From that point on, my mind was no longer focused on carp, and had fully turned to catching a big trout of my own.  At the time, my streamer collection consisted of some wooly buggers and a few other random flies I had picked up at fly shops over the years.  Chris was gracious enough to lend me a couple of big articulated flies that he had recently tied up.  As the day went on, we continued to pick up a lot more trout, but none came close to the fish that Chris had landed earlier in the day.  We each also picked up a carp.  In fact, I caught my new personal best mirror carp that day.  I didn’t ever weigh or measure it, but it was one heck of a fish.  Nonetheless, I was still hyper focused on catching a big ‘bow.  We started to work our way back downriver as we prepared to call it a day.  Chris told me I should hit the ledge that he pulled his ‘bow off of earlier that day and I agreed it was probably a good bet at finding a nice fish.  I threw out, let the fly sink, and slowly began my retrieve.  A few strips later and I had hooked in to what felt like a heavy fish.  The fish continued to fight for a few minutes and when I caught a glimpse of him, I knew it was the fish I’d been looking for all day.  Eventually he tired out and was brought to the net.  We snapped a few quick pictures and sent him on his way.  The problem with big trout is that they leave you with a craving for even more big fish.

IMG_0113

Hooked on Streamers

IMG_0131

The Release

Because of the success we had that day, Chris and I decided to head back again two days later.  I was becoming sick, but I had one thing on my mind, and that was big rainbows eating big flies.  That trout is what got me hooked on throwing streamers.  Streamer fishing isn’t usually a numbers game.  A lot of the fish you catch on big flies will be fish that make your heart skip a beat when you catch your first glimpse of them.  They are the fish that make your stomach hurt when the line goes slack after a long battle.  They are the fish that lead to a life long addiction to fly fishing.

Cold

Winter has finally settled in here in Eastern Idaho and with winter comes the cold.  Fishing in the cold can be an enjoyable experience if you are dressed right, but it does beg the question, how cold is too cold?  This past week I had a couple opportunities to fish with friends that I have not fished with in quite some time.  First, I was able to get up to Henry’s lake with my good friend Kyle.  It was a great way to celebrate another successful semester of college and to welcome in the Christmas break.  We used to fish together all the time, but earlier in the year he moved to down to Utah.  We have been able to get out a couple times since and each trip has been one for the books.  This one was no different.  We made it up to Henry’s at first light and quickly set up shop.  Unfortunately, the first location we chose to fish was terrible and we decided to relocate.  My friend Chris had tipped me off the day before about one of his favorite places and we headed that way.  The fishing quickly picked up and we were able to have an awesome day of fishing.  The weather was very pleasant for mid-december in Eastern Idaho.  It snowed most of the day but not enough to make things uncomfortable.  Temperatures hovered in the upper teens to low twenties throughout most of the day.  This is my favorite kind of weather when ice fishing.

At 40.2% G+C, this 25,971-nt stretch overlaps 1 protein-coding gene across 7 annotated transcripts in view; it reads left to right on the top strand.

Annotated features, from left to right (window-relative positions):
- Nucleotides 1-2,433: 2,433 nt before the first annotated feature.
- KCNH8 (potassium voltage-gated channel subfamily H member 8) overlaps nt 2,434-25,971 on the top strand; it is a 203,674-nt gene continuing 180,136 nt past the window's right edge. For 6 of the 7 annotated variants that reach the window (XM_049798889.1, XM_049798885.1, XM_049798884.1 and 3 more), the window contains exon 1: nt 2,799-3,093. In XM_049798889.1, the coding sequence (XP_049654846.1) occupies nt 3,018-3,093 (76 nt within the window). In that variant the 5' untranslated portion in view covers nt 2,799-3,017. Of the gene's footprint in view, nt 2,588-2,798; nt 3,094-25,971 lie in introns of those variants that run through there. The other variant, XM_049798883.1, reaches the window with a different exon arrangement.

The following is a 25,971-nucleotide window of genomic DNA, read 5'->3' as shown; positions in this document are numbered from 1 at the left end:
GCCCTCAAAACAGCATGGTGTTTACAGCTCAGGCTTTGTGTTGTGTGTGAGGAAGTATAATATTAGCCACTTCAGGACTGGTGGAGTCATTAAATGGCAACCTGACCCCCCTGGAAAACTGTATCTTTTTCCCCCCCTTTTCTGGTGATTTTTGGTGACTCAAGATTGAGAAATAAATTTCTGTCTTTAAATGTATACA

IMG_1587

December Ice Fishing

IMG_1591

74017_10152366435190083_1451334977_n

Kyle With a Beautiful Hybrid

A few days later, my friend Kenny and I decided to head back up to Henry’s Lake again and give it another go around.  Unfortunately, a cold front had come through the night before and there was a huge drop in temperature.  Whether fishing open water or the hard deck, temperature drops always seem to put a damper on the fishing.  Undeterred, we headed up and once again were ready to go by first light.  Upon arrival, the air temp came in at -15.  This was by far the coldest weather that I have ever fished in before.  From the start, things did not seem to be going in our favor.  My auger that I normally use somehow got a chip in one of the blades.  This caused it to spin on its head and required a lot more effort than usual to dig a hole.  I always carry a backup auger with me but I do not particularly enjoy using it.  For one, it is an 8″ hand auger and that in and of itself requires much more effort than a 6″ auger does.  It is also a very cheap auger and like most cheap things, it does not work as well as its more expensive counterpart.  As I suspected, the fish did not seem to care for the massive drop in temperature and we only landed four fish in the two hours that we fished there.  We decided to head back down to some of the lower elevation ponds and lakes to give them a try.  Fresh ice and planter trout saved the day and by days end we landed over 70 between the two of us.  Even in the lower elevations the temperature never got above the mid twenties.  It will be a very long time before I consider going out and fishing when it is -15 outside.  It just wasn’t worth it.

IMG_20121219_093251

Is -15 too Cold?